The detached haze layer had already been identified thanks to data acquired from the famous interplanetary probes Voyager 1 and Voyager 2 at the beginning of the 1980s. The portion of Titan's disk reveals the southern polar region. The artificial colors roughly reflect what our eyes would see from outer space with the global pale orange hue and the blue or purple detached haze layer found in the upper atmosphere. Let's note however that the haze blankets have been brightened for visibility. The detached haze layers can be clearly seen in the ultraviolet spectrum because the small particles they are made of scatter short wavelengths more efficiently than longer wavelengths such as wavelengths of the visible spectrum and wavelengths of the infrared spectrum.
Photochemistry plays a key role in the upper atmosphere where a haze rich in organics or hydrocarbons is engendered under the influence of ultraviolet light from the Sun. A soup of ions, molecules or radicals involving carbon, hydrogen or nitrogen takes shape with many interactions which lead to the development of new molecules. Thus, a haze is generated in that particular environment. The soup begins at an altitude higher than 600 kilometers or 370 miles above the ground. The molecules which are heavy enough tend to go down to lower altitudes to form the main haze. The main haze is opaque enough to prevent us from discerning surface features in the visible spectrum from outer space. The detached haze layer identified from the Cassini orbiter was observed at an altitude of about 500 kilometers or 310 miles which is much higher than the detached haze layer identified from Voyager which was located in an area between 300 kilometers (185 miles) and 350 kilometers (215 miles) above the ground. Thus, the detached haze layer may have migrated upward from Voyager to Cassini or may be related to seasonal factors. There may be variations in haze production or variations in the strength of atmospheric circulation over time during a Titanian year.

Image Credit: NASA/JPL/Space Science Institute.


The mosaic in the upper part of this table, generated on the basis of data obtained from the Huygens probe during its atmospheric plunge performed on January 14, 2005, unveils an aerial view of Titan's surface. One can notice, in particular, a remarkable contrast between a dark plain and brigh hills composed of a network of dark channels. Does the dark plain correspond to an ancient sea ? Does the plain undergo flooding events from time to time ? The dark channels are likely drainage channels or rivers. They may be closely related to meteorology or rainfall events involving liquid methane. The mosaic in the lower part of this table represents a colorized image of the upper view.

Credit for the original view: ESA/NASA/JPL/University of Arizona.
Credit for the colorization of the original view: Marc Lafferre, 2019.


The view above reveals a mosaic of images of Saturn's largest moon Titan in the infrared spectrum. Each disk of the Opaque Moon Titan unveils surface features thanks to the infrared eye of the Cassini spacecraft whose mission in the Saturn System started in 2004 and ended in 2017. The colors of each disk are artificial and are mainly based on data obtained from the Cassini spacecraft and from the Huygens probe during its remarkable atmospheric descent on January 14, 2005. In the visible spectrum, the surface of Titan can't be discerned from outer space due to the hazy atmosphere of the giant moon but in the infrared spectrum, one can clearly see surface features and a major contrast between relatively bright areas and relatively dark areas.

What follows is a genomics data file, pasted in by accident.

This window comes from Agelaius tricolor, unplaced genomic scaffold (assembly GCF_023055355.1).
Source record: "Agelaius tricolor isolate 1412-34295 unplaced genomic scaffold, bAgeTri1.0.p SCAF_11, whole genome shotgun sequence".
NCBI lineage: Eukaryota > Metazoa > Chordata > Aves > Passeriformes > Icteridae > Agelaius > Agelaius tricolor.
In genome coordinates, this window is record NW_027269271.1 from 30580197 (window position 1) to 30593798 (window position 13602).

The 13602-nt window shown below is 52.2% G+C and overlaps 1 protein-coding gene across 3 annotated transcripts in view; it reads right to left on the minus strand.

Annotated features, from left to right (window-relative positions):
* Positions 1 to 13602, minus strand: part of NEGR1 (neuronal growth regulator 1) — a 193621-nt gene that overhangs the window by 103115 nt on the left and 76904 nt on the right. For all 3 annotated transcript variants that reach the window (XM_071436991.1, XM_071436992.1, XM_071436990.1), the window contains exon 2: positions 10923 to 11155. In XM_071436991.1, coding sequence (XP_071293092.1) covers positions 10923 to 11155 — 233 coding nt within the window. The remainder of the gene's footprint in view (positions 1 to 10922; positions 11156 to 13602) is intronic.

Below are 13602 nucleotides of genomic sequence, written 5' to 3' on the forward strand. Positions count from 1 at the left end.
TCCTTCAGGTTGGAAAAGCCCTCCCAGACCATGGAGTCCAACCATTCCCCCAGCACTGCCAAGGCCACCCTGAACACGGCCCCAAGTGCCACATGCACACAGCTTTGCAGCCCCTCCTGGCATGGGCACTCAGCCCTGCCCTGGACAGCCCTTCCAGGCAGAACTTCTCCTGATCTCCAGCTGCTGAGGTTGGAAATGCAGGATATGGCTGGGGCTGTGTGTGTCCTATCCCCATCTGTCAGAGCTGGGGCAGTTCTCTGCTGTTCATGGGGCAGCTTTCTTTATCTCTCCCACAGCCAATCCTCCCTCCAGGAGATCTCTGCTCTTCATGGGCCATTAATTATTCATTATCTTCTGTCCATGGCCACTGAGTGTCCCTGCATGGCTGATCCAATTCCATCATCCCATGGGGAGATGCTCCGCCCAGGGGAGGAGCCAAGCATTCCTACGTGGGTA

The dark areas in the low latitudes of the Orange Moon, which appear brown here, tend to be dominated by Seif dunes or linear and parallel dunes extending over long distances. The pools of liquids, rich in hydrocarbons, methane or ethane, are found in the high latitudes of the moon. The bluish or purple areas may reveal materials enriched in water ice. The images of Titan's disk are based on the large amount of data acquired with the Visual and Infrared Mapping Spectrometer (VIMS) of the Cassini spacecraft during its long mission in the Saturn System. These color views are based on a multitude of images or data collected from the Cassini orbiter under multiple illumination and viewing conditions. Specialists had to assemble a multitude of images in order to obtain a seamless mosaic and in order to produce a relatively realistic appearance of Titan's surface. The mosaic was first published in July 2018.

Image Credit: NASA/JPL-Caltech/University of Nantes/University of Arizona.


The image appearing in the upper part of this table represents a raw image of Saturn's largest moon Titan obtained on July 2, 2006 from the Cassini orbiter. The file name of the view is W00015711.jpg. The camera of the probe mobilized the CB3 and CL2 filters to acquire the raw image. The view had not been validated and calibrated at the time of the image release. A validated/calibrated view had to be archived with the Planetary Data System of NASA. The image appearing in the lower part of this table represents a colorized view of the upper view. One can notice surface features in the disk of Titan. The contrast between relatively bright areas and relatively dark areas on the Opaque Moon appears well pronounced.

Credit for the original view of Titan: NASA/JPL-Caltech/Space Science Institute.
Credit for the colorization of Titan: Marc Lafferre, 2019.


Titan Images 2018
Titan Images 2017
Titan Images 2016
Titan Images 2015
Titan Images 2014
Titan Images 2013
Titan Images 2012

Titan Images 2011
Titan Images 2010
Titan Images 2009
Titan Images 2008
Titan Images 2007
Titan Images 2006
Titan Images 2005, 2004